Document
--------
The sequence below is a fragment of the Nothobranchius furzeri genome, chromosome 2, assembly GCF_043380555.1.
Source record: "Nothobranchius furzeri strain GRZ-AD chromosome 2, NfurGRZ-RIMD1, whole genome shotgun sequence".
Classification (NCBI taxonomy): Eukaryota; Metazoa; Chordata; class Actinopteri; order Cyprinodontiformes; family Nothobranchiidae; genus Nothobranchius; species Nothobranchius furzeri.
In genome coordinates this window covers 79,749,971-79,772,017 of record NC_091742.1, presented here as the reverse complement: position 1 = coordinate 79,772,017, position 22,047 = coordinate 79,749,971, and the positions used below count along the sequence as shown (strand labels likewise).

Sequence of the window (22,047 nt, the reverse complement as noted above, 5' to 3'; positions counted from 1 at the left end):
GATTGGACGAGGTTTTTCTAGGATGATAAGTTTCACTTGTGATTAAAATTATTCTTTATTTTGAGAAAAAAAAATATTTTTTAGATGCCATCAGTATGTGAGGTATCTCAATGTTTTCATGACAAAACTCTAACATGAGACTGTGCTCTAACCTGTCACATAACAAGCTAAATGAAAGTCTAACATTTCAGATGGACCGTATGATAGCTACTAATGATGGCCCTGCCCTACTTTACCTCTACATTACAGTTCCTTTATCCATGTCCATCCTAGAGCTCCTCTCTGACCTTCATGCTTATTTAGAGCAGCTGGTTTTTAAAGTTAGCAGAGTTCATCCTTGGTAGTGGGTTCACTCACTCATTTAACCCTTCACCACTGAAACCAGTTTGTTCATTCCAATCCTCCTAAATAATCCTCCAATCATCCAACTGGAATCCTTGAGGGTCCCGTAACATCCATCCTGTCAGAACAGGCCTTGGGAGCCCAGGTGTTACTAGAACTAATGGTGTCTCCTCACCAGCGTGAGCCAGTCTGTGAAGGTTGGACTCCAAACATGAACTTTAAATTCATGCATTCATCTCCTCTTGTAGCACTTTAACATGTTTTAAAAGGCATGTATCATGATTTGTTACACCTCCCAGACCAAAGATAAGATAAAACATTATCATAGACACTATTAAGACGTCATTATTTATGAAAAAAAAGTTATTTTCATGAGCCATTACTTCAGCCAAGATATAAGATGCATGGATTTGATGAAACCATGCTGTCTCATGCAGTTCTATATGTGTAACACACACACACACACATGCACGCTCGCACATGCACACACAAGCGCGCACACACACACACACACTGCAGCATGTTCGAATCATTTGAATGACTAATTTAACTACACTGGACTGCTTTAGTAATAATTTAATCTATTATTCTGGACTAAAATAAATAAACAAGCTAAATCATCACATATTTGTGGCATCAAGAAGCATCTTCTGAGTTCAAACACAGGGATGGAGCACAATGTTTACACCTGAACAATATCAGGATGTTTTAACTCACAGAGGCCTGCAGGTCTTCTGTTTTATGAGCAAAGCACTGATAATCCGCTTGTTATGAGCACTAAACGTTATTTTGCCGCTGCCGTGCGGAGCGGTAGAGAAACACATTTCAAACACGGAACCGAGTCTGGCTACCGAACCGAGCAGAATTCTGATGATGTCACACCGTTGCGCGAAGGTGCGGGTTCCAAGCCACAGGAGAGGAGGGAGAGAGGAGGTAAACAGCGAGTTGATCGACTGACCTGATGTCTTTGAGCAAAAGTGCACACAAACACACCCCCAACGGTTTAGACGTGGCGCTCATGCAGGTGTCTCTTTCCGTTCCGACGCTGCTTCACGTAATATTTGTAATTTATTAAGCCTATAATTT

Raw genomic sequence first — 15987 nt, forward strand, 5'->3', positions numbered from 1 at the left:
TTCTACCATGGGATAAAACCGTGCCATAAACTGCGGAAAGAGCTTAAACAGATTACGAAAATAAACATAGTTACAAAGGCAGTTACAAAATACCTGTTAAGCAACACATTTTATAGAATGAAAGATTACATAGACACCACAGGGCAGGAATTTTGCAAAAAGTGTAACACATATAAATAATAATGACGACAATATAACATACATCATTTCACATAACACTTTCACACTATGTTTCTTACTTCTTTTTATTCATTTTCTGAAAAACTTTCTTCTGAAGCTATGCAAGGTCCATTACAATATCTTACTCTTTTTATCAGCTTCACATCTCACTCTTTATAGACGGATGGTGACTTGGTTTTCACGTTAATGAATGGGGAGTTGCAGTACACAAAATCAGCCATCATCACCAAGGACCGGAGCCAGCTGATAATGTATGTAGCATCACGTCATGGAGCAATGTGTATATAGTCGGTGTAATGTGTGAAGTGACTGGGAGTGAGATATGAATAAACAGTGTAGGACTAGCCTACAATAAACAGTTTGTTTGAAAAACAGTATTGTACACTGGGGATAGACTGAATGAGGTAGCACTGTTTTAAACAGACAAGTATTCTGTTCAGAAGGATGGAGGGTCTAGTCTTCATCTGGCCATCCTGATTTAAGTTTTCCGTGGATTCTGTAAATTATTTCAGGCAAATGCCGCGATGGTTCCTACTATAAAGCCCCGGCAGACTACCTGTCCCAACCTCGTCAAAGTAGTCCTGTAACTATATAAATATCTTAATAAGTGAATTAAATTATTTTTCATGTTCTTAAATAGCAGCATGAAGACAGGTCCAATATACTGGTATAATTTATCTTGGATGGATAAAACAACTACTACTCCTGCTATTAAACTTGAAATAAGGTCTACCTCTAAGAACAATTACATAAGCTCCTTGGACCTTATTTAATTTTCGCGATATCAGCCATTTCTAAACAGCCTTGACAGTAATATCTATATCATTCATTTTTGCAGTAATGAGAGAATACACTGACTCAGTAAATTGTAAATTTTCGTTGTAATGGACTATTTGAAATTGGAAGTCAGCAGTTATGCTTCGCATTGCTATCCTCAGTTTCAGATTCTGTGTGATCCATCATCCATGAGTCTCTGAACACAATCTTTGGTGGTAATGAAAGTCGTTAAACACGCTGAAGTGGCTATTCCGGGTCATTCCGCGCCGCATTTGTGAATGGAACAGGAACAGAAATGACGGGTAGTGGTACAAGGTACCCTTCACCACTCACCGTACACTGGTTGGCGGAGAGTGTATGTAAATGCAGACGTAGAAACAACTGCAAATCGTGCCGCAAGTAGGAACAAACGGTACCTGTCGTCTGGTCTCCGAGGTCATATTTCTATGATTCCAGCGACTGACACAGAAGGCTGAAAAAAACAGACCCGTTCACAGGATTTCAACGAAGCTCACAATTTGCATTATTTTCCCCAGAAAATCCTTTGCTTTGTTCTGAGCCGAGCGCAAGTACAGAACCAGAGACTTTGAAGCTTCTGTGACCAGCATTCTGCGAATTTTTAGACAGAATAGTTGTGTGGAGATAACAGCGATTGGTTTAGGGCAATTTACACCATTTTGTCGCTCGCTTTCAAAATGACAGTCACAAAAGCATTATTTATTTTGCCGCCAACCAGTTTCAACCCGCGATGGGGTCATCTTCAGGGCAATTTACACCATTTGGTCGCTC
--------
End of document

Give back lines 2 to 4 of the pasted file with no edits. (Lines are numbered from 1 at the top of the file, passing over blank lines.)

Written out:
Source record: "Nothobranchius furzeri strain GRZ-AD chromosome 2, NfurGRZ-RIMD1, whole genome shotgun sequence".
Classification (NCBI taxonomy): Eukaryota; Metazoa; Chordata; class Actinopteri; order Cyprinodontiformes; family Nothobranchiidae; genus Nothobranchius; species Nothobranchius furzeri.
In genome coordinates this window covers 79,749,971-79,772,017 of record NC_091742.1, presented here as the reverse complement: position 1 = coordinate 79,772,017, position 22,047 = coordinate 79,749,971, and the positions used below count along the sequence as shown (strand labels likewise).